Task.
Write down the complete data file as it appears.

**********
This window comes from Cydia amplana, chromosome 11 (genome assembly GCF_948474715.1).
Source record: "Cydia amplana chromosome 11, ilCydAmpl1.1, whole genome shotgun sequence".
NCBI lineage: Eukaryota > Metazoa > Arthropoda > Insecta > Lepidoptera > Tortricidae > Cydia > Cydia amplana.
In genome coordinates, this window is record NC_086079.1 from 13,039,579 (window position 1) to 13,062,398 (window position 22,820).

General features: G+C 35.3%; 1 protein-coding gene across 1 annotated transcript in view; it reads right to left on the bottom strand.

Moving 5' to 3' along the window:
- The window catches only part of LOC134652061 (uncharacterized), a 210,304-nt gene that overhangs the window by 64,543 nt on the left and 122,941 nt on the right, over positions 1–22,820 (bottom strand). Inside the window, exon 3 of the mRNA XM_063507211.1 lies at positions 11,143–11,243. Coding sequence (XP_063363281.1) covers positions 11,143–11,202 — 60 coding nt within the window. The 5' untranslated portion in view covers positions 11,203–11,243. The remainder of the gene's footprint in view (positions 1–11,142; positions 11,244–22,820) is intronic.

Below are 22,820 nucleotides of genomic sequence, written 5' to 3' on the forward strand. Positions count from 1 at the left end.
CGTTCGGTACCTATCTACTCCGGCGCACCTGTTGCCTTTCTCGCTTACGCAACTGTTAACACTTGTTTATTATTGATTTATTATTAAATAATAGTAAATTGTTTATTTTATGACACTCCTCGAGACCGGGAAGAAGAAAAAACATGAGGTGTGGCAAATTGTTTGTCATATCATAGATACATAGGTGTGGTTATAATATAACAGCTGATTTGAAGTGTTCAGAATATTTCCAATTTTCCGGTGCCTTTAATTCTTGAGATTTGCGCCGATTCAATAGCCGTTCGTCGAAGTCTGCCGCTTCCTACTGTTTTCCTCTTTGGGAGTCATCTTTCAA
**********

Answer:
This window comes from Cydia amplana, chromosome 11 (genome assembly GCF_948474715.1).
Source record: "Cydia amplana chromosome 11, ilCydAmpl1.1, whole genome shotgun sequence".
NCBI lineage: Eukaryota > Metazoa > Arthropoda > Insecta > Lepidoptera > Tortricidae > Cydia > Cydia amplana.
In genome coordinates, this window is record NC_086079.1 from 13,039,579 (window position 1) to 13,062,398 (window position 22,820).

General features: G+C 35.3%; 1 protein-coding gene across 1 annotated transcript in view; it reads right to left on the bottom strand.

Moving 5' to 3' along the window:
- The window catches only part of LOC134652061 (uncharacterized), a 210,304-nt gene that overhangs the window by 64,543 nt on the left and 122,941 nt on the right, over positions 1–22,820 (bottom strand). Inside the window, exon 3 of the mRNA XM_063507211.1 lies at positions 11,143–11,243. Coding sequence (XP_063363281.1) covers positions 11,143–11,202 — 60 coding nt within the window. The 5' untranslated portion in view covers positions 11,203–11,243. The remainder of the gene's footprint in view (positions 1–11,142; positions 11,244–22,820) is intronic.

Below are 22,820 nucleotides of genomic sequence, written 5' to 3' on the forward strand. Positions count from 1 at the left end.
CGTTCGGTACCTATCTACTCCGGCGCACCTGTTGCCTTTCTCGCTTACGCAACTGTTAACACTTGTTTATTATTGATTTATTATTAAATAATAGTAAATTGTTTATTTTATGACACTCCTCGAGACCGGGAAGAAGAAAAAACATGAGGTGTGGCAAATTGTTTGTCATATCATAGATACATAGGTGTGGTTATAATATAACAGCTGATTTGAAGTGTTCAGAATATTTCCAATTTTCCGGTGCCTTTAATTCTTGAGATTTGCGCCGATTCAATAGCCGTTCGTCGAAGTCTGCCGCTTCCTACTGTTTTCCTCTTTGGGAGTCATCTTTCAA